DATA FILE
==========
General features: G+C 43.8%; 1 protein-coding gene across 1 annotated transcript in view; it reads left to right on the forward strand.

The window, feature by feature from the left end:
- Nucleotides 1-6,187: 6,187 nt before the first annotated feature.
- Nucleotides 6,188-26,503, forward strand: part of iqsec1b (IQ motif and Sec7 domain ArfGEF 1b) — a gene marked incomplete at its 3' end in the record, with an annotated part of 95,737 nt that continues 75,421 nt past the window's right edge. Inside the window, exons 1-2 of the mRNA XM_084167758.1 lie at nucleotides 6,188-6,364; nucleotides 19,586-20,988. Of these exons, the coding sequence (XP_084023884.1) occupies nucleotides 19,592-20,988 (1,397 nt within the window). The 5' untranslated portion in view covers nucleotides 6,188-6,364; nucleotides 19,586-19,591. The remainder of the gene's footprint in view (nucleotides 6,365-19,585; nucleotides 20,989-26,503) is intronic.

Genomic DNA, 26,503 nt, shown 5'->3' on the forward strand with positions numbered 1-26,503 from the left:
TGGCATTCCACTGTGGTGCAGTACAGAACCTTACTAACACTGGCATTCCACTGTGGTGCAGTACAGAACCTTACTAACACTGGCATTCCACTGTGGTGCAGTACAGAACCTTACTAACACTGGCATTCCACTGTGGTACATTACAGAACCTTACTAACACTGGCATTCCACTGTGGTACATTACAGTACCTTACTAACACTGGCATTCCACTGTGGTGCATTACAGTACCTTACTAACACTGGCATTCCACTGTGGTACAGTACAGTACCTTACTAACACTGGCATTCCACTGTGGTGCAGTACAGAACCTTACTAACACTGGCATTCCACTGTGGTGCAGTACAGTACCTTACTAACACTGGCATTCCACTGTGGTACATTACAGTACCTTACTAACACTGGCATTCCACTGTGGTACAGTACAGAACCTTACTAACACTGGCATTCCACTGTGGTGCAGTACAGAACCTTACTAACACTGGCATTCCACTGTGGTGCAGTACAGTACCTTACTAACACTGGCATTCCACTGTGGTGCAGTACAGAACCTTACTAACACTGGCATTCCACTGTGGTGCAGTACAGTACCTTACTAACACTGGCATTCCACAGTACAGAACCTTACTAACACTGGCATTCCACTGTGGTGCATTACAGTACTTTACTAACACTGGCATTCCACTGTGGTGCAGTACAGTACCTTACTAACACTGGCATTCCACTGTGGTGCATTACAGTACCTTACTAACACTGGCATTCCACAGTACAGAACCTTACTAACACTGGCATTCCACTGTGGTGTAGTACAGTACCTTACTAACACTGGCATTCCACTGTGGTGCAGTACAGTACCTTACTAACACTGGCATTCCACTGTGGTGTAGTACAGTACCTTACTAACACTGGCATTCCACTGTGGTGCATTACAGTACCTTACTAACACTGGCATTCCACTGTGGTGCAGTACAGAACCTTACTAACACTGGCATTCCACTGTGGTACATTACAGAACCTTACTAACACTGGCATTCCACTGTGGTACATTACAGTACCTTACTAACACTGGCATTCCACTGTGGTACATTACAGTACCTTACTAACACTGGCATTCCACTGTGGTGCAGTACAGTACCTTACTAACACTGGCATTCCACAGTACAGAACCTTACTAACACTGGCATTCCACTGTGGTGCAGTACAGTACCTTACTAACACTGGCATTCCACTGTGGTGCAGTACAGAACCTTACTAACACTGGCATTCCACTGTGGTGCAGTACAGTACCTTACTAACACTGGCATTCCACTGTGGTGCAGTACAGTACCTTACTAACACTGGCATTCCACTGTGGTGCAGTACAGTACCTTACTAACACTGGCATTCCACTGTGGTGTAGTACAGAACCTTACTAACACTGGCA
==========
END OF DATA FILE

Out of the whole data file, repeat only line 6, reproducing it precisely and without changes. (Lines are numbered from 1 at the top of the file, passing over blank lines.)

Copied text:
TGGCATTCCACTGTGGTGCAGTACAGAACCTTACTAACACTGGCATTCCACTGTGGTGCAGTACAGAACCTTACTAACACTGGCATTCCACTGTGGTGCAGTACAGAACCTTACTAACACTGGCATTCCACTGTGGTACATTACAGAACCTTACTAACACTGGCATTCCACTGTGGTACATTACAGTACCTTACTAACACTGGCATTCCACTGTGGTGCATTACAGTACCTTACTAACACTGGCATTCCACTGTGGTACAGTACAGTACCTTACTAACACTGGCATTCCACTGTGGTGCAGTACAGAACCTTACTAACACTGGCATTCCACTGTGGTGCAGTACAGTACCTTACTAACACTGGCATTCCACTGTGGTACATTACAGTACCTTACTAACACTGGCATTCCACTGTGGTACAGTACAGAACCTTACTAACACTGGCATTCCACTGTGGTGCAGTACAGAACCTTACTAACACTGGCATTCCACTGTGGTGCAGTACAGTACCTTACTAACACTGGCATTCCACTGTGGTGCAGTACAGAACCTTACTAACACTGGCATTCCACTGTGGTGCAGTACAGTACCTTACTAACACTGGCATTCCACAGTACAGAACCTTACTAACACTGGCATTCCACTGTGGTGCATTACAGTACTTTACTAACACTGGCATTCCACTGTGGTGCAGTACAGTACCTTACTAACACTGGCATTCCACTGTGGTGCATTACAGTACCTTACTAACACTGGCATTCCACAGTACAGAACCTTACTAACACTGGCATTCCACTGTGGTGTAGTACAGTACCTTACTAACACTGGCATTCCACTGTGGTGCAGTACAGTACCTTACTAACACTGGCATTCCACTGTGGTGTAGTACAGTACCTTACTAACACTGGCATTCCACTGTGGTGCATTACAGTACCTTACTAACACTGGCATTCCACTGTGGTGCAGTACAGAACCTTACTAACACTGGCATTCCACTGTGGTACATTACAGAACCTTACTAACACTGGCATTCCACTGTGGTACATTACAGTACCTTACTAACACTGGCATTCCACTGTGGTACATTACAGTACCTTACTAACACTGGCATTCCACTGTGGTGCAGTACAGTACCTTACTAACACTGGCATTCCACAGTACAGAACCTTACTAACACTGGCATTCCACTGTGGTGCAGTACAGTACCTTACTAACACTGGCATTCCACTGTGGTGCAGTACAGAACCTTACTAACACTGGCATTCCACTGTGGTGCAGTACAGTACCTTACTAACACTGGCATTCCACTGTGGTGCAGTACAGTACCTTACTAACACTGGCATTCCACTGTGGTGCAGTACAGTACCTTACTAACACTGGCATTCCACTGTGGTGTAGTACAGAACCTTACTAACACTGGCA